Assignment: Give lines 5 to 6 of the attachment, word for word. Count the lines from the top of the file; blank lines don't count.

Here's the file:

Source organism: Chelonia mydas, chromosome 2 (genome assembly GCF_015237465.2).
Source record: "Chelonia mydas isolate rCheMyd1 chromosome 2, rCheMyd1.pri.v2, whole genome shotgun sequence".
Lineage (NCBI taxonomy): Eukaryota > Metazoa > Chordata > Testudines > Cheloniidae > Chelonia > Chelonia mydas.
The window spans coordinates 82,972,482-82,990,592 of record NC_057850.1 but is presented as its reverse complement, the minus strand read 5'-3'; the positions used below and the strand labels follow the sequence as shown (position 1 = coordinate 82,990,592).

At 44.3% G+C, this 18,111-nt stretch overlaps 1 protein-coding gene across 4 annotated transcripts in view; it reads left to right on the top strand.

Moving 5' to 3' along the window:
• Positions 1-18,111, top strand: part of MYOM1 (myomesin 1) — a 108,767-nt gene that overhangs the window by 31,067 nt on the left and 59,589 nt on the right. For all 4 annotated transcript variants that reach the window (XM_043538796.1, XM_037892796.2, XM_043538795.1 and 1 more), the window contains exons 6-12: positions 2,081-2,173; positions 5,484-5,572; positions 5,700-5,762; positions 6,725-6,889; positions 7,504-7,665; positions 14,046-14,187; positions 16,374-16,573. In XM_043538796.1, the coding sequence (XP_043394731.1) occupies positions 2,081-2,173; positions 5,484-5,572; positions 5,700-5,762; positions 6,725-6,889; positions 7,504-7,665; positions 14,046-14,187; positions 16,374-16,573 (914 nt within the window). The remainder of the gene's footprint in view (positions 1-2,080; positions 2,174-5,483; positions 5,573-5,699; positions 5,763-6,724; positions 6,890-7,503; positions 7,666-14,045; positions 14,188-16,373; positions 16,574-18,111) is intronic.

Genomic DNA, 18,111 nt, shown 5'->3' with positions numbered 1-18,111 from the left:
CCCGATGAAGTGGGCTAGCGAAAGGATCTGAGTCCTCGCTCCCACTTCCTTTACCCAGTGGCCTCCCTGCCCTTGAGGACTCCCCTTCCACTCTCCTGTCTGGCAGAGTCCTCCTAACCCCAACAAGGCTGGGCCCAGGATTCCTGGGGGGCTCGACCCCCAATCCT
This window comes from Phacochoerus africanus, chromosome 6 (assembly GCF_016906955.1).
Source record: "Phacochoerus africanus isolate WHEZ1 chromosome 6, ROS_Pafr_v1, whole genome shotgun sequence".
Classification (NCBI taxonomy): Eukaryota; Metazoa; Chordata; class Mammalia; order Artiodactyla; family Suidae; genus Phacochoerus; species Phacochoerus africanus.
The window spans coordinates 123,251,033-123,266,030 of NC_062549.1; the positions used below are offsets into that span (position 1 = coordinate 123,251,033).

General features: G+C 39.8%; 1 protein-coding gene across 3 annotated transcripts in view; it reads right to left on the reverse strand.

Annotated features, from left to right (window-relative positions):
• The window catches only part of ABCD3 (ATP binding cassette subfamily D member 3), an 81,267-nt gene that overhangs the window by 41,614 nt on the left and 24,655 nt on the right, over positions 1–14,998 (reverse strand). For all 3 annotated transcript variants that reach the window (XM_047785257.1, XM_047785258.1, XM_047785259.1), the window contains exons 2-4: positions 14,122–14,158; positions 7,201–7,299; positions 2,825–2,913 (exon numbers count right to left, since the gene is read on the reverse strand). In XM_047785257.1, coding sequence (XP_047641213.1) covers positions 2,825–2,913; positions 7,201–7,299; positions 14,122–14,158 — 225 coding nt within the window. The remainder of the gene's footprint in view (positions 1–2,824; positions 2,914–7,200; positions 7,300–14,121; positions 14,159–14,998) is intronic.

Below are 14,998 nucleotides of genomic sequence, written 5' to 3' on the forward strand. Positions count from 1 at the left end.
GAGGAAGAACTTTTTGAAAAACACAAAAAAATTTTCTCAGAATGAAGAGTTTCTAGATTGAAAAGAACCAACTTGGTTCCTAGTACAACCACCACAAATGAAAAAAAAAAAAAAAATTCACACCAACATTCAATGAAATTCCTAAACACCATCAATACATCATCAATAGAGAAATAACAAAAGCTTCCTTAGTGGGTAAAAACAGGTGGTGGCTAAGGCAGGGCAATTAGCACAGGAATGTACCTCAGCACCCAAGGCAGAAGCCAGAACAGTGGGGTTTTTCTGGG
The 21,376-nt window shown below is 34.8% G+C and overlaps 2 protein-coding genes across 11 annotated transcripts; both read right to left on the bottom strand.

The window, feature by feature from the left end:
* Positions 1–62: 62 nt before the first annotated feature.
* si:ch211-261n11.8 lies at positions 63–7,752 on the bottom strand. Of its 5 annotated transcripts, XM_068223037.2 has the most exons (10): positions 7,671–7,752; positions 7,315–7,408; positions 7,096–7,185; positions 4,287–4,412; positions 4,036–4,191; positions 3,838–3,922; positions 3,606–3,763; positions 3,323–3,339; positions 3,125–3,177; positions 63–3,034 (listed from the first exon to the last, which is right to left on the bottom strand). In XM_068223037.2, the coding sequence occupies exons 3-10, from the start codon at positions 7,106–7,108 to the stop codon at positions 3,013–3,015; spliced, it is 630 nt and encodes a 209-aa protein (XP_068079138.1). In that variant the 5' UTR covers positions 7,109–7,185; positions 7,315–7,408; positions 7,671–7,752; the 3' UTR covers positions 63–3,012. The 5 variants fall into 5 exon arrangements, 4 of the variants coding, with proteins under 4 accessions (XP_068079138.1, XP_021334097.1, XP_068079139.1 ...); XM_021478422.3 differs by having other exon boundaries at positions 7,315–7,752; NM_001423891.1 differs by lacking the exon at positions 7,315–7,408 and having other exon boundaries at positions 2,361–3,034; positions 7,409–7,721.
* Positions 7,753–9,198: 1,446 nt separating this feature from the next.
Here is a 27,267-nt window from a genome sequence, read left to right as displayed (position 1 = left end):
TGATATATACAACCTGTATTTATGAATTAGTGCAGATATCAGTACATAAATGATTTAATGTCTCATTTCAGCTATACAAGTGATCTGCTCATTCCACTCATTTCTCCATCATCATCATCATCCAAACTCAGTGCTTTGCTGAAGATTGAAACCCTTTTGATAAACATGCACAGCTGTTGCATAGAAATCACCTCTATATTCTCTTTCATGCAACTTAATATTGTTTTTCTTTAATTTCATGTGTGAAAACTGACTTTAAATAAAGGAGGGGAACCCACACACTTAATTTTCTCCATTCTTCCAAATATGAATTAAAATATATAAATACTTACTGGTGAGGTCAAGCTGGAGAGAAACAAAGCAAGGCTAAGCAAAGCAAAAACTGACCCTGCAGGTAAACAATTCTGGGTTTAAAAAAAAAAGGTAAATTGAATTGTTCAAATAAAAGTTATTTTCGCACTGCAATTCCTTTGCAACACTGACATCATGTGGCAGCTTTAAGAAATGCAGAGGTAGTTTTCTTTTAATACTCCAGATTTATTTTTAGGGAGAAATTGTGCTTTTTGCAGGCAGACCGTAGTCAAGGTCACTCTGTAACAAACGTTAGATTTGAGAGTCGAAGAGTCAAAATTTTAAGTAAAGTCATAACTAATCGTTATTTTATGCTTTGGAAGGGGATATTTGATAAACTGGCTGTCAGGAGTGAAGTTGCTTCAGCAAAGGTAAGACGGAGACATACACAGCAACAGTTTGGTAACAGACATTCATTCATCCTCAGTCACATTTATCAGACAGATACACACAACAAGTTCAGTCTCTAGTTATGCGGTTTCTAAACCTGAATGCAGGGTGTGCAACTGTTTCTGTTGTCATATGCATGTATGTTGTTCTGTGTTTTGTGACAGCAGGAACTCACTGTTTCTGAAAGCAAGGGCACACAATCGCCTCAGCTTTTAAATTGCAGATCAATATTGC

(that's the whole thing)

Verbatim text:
At 44.3% G+C, this 18,111-nt stretch overlaps 1 protein-coding gene across 4 annotated transcripts in view; it reads left to right on the top strand.

Moving 5' to 3' along the window: